It was inevitable.
How silly I was to assume after all the biking and walking, I could slather my baguette with butter, eat butter infused croissants for breakfast (and snacks), eat souffles and pastries at every whim. How silly to act like I had the metabolism of a twenty year old.
If only the butter wasn't so incredible. The label reads Buerre Gastronomique. Translation: Fancy butter. If only the two boulangeries in such close proximity to our apartment hadn't each been awarded "BEST BAGUETTE of PARIS in alternating years since 1292---before Columbus sailed for America.
Even though the mainstay of my meals has been vegetables (after the baguette and butter), they have mostly been cooked in a warm bubbly bed of butter. One afternoon, while walking to a patisserie, we stopped at the window that opens to a restaurant's working kitchen. The chefs were already preparing the delicacies for the evening menu. I watched as a chef unrolled a giant log wrapped in white paper. Some log it was--it was a butter log big enough to put in a two story, Yellowstone cabin for 30 guests, and it would burn a blazing hot fire the entire night.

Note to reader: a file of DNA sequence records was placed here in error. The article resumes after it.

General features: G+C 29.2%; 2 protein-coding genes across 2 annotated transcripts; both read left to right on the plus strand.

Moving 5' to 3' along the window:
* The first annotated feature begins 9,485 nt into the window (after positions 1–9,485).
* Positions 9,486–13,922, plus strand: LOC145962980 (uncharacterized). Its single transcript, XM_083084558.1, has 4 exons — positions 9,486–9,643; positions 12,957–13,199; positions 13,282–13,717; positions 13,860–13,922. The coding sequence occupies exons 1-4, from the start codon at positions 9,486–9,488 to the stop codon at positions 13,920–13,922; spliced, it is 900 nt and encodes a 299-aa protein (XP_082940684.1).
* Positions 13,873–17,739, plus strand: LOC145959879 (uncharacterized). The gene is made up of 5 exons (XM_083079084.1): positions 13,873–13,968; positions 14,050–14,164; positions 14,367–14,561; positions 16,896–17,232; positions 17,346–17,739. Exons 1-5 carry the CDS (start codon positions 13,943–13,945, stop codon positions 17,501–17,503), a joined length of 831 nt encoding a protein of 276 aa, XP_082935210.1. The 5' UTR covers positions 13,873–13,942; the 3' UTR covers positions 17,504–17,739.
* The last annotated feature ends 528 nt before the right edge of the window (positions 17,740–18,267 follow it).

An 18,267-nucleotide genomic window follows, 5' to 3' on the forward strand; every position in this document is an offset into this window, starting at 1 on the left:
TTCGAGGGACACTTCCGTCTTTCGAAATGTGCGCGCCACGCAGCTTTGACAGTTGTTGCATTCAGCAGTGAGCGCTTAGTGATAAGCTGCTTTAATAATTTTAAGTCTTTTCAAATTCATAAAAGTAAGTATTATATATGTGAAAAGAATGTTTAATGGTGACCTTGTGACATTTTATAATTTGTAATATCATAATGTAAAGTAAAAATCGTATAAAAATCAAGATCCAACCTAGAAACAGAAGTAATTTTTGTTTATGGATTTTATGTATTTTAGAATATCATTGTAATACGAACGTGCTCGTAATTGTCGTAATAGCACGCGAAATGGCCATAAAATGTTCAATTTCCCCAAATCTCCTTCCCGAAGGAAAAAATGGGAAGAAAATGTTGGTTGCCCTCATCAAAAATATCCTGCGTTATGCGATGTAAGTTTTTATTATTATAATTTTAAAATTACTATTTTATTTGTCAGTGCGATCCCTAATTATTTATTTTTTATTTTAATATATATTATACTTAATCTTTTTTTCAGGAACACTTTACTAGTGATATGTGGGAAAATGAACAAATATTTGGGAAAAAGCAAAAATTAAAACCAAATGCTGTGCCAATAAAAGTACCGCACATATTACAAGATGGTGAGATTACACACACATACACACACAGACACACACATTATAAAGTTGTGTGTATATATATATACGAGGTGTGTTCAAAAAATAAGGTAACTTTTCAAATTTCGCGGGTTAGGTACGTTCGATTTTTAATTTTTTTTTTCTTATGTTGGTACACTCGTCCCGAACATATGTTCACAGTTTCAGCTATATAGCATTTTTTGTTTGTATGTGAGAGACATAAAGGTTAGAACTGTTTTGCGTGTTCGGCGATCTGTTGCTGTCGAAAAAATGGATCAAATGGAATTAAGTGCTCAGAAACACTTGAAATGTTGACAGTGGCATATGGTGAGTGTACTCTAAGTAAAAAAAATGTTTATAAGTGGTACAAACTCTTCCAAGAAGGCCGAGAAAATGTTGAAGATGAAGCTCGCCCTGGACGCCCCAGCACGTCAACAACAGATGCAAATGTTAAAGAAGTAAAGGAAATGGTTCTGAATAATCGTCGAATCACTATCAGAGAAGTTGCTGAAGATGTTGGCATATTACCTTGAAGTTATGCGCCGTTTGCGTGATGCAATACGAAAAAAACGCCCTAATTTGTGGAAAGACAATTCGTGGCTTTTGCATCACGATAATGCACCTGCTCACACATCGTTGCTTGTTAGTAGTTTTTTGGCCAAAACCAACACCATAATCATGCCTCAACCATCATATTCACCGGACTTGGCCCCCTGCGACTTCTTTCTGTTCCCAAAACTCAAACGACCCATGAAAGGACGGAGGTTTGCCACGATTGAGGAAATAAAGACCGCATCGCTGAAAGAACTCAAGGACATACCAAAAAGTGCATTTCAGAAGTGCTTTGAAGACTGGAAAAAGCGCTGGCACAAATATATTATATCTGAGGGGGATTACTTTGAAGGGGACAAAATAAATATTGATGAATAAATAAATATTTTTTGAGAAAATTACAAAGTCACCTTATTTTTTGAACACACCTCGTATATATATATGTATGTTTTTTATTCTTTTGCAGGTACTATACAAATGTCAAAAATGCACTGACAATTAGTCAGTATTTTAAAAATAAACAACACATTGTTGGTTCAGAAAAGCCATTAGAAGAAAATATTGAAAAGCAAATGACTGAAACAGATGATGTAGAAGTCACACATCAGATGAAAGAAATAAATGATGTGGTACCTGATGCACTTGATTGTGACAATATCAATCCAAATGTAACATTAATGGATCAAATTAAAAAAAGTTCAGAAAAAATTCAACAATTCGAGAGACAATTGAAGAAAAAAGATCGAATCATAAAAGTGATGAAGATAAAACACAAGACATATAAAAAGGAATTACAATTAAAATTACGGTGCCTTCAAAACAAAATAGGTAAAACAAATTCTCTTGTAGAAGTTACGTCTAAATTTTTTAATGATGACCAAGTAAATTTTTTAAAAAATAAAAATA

The chef proceeded to cut the log into chunks the size of Christmas hams. She placed each butter ham in a pan that in my house would only get a squirt of PAM.
What a conundrum to be in: I know it's making me fat; I know it won't last forever. Carpe Diem the butter!
When I get home, I'll be going to butter addiction rehab.
**Why was it a mistake to wear tight pants to climb the Eiffel? Every step, every upward thigh shift, I was reminded my pants had gotten tighter--700 steps, 700 reminders.
***Ah ha! I just learned why French butter is soooo delicious. American butter is 80 % percent whereas, French butter is 85-87% fat.